Commentary: The decision by Archbishop Jose Luis Escobar of El Salvador to close its human rights office, Tutela Legal, is sudden and poorly explained.
Peace & Justice
Column: When Paul Chappell told his Korean mother he was leaving the Army after seven years and reaching the rank of captain, she vented.
Three men who were sentenced to death only to be exonerated years later have a message for America: Abolish the death penalty because the judicial system doesn't work.
Archbishop Francis Chullikatt, the apostolic nuncio and Permanent Observer of the Holy See to the United Nations, has called for general and complete disarmament, according to a Vatican Radio report.
Chullikatt told the First Committee of the 68th session of the General Assembly that this moment in history offers the opportunity for the world to get rid of chemical and nuclear weapons.
Below is the full text of Chullikatt's speech.
Catholic health care systems must adapt to the new health care law while maintaining mission to serve poor and vulnerable, Sr. Carol Keehan told a Kansas City, Mo., audience.
A key mission of Catholics should be to reduce anger among people, says a retired Indian archbishop noted for his peacemaking efforts.
Inspired by a priest of the Omaha archdiocese, the store invites people in the community of 570 to share gently used goods.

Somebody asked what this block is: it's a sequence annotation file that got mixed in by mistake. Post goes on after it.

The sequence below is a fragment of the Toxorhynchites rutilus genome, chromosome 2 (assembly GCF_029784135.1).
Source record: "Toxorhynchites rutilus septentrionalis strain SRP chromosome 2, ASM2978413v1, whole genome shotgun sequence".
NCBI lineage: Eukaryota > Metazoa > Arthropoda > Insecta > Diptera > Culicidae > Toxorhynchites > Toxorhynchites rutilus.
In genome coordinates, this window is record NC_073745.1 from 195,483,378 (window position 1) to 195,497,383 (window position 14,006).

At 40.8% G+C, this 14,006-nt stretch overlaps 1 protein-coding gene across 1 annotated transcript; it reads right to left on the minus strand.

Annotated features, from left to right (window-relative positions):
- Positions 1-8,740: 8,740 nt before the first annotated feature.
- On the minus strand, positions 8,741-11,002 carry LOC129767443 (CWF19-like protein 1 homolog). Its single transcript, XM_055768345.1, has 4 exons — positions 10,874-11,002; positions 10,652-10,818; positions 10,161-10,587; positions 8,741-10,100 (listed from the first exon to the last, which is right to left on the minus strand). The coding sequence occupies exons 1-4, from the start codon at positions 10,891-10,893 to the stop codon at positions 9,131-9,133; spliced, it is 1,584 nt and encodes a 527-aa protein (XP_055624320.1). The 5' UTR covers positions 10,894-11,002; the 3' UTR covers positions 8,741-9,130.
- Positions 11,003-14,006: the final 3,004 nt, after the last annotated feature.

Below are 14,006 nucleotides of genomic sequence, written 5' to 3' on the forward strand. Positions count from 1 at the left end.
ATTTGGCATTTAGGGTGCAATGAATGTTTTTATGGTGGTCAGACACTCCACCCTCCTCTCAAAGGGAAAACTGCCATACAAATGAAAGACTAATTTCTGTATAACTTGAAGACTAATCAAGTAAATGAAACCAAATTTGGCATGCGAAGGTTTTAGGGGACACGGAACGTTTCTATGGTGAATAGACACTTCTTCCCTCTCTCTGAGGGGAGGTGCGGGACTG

Could the death penalty be dying? Have we had enough of the five methods of state-sanctioned killing: hanging, shooting, gassing, drugging and electrocuting? Are we finally agreeing with Harry Blackmun, who, before retiring from the Supreme Court in 1994, said that the death penalty should be unconstitutional in all cases?
I read with interest both Patrick O'Neill's and Tom Cordaro's analyses of the decline and perhaps the rise of the Catholic peace movement. They are both right that bishops and people of color are absent. But the basic question implies that if we all get out in the streets one more time, we'll stop the military-industrial complex.
Florida's Catholic bishops on Wednesday urged Gov. Rick Scott "to demonstrate mercy and commute" the death sentence of inmate William Frederick Happ and give him life in prison without the possibility of parole.
Happ, 51, is scheduled to be executed the evening of Oct. 15 at Florida State Prison near Starke.
He has been on Florida's death row for 24 years. Happ was convicted in 1989 in the kidnapping, rape and murder of 21-year-old Angela Crowley of Lauderdale Lakes. He received the death penalty as well as three consecutive life sentences.